In this week’s parashah (portion of the Torah) we read about manna. It is described as a fine, scale-like thing, fine as the hoar-frost on the ground (hoar-frost is a greyish frozen dew), and it is also described as white coriander seed. Manna would fall over night, and it was collected each morning (except on Shabbat, as two portions were collected on Fridays). It was either baked or boiled, and was said to taste like wafers boiled in honey.
According to The New Jewish Encyclopedia, 1976 edition, an expedition of the Hebrew University discovered in 1927 that a certain secretion of an insect living on the leaves of the tamarisk is similar in taste to that described in the Torah. As reported in Time magazine in that year, Dr. Fritz Bodenheimer and Oskar Theodor in the summer observed “the little pills forming as yellow, sulphur-like drops on the tamarisk twigs.”
These little pills turned out to be from insects, particularly, it is thought, the Trabutina mannipora and Najacoccus sperpentinus (J. Leibowitz, Hebrew U., 1944), or from the cocoon of the parasitic beetle Trehala.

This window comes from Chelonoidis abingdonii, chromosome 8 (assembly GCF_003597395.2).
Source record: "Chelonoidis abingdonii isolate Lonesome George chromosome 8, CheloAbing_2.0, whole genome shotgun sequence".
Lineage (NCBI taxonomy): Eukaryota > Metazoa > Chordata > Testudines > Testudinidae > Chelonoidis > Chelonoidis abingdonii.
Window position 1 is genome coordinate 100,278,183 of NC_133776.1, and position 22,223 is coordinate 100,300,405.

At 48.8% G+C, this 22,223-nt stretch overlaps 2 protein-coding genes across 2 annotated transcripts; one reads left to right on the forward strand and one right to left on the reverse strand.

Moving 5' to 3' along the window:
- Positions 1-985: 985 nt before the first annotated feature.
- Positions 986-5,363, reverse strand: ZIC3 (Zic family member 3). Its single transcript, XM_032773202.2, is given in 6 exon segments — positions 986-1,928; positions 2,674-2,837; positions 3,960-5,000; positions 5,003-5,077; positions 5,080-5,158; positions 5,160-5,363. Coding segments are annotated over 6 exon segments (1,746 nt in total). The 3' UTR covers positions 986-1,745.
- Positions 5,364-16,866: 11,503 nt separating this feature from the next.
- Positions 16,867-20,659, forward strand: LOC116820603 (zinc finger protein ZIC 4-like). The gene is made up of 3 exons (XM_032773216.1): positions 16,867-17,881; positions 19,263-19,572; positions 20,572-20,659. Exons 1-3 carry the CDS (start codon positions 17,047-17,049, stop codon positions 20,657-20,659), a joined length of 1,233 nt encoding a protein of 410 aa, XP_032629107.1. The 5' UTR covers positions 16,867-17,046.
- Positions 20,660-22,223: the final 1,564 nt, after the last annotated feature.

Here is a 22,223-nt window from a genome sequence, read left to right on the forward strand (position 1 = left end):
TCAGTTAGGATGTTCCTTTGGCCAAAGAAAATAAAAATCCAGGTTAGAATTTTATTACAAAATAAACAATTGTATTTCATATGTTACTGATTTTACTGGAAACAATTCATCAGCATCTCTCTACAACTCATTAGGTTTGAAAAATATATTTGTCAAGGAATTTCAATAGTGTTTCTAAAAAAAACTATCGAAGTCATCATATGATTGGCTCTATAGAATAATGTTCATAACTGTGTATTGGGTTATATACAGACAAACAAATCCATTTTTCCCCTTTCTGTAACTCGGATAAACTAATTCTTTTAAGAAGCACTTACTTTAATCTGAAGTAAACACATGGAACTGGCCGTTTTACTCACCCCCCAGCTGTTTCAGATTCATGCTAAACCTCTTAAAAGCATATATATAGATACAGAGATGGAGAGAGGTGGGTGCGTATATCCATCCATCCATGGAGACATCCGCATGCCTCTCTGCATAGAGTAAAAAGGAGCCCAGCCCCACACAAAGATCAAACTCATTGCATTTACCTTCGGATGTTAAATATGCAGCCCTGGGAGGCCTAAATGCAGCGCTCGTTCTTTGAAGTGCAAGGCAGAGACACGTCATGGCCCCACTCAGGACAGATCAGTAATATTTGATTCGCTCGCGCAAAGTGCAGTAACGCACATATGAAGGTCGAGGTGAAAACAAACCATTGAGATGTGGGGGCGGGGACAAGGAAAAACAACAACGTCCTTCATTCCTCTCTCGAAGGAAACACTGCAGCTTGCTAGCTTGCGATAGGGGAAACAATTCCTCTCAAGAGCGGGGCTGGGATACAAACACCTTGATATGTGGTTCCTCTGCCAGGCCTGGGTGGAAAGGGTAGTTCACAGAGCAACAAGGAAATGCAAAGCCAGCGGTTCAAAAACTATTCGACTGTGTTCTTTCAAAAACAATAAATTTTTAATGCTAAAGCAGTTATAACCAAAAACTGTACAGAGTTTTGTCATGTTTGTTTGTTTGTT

In fact, another source, the British Independent, in an article by John Emsley, April 21, 1996, indicates that manna was “almost certainly trehalose, a white crystalline carbohydrate made of two glucose molecules joined together.” Trehalose manna was reported to be “highly nutritious, consisting of 30 per cent trehalose plus protein.”
Trehalose is produced by some bacteria, fungi, plants, and lower phyla animals as a source of energy and to survive freezing and lack of water. Insects use it to fuel flight. It is also found in honey, bread, beer, wine, and vinegar. Shiitake mushrooms and baker’s yeast are said to contain as much as 20 percent. The chemical is now synthesized and used in many products. There is a fear that its increased use has contributed to the rise in C. Diff. infections. (Maybe that was what was wrong with Miriam?)
According to a Smithsonian article by Lisa Bramen from April 8, 2009, Bedouins on the Sinai peninsula continue to harvest and eat such manna. A chemical analysis of the excretions found they contained a mixture of three basic sugars with pectin.
The name, by one rabbinic theory, is said to come from “man hu?” or “what is it?” based in Aramaic.
Manna is also described in this parashah as the color of bdellium, which is definitely not white; it is a brownish semitransparent oleo-gum resin that is extracted from Commiphora wightii and C. africana trees growing in that area. Used in perfumery, bdellium is sort of a poor-man’s myrrh. But we digress - from the question, if not from the portion.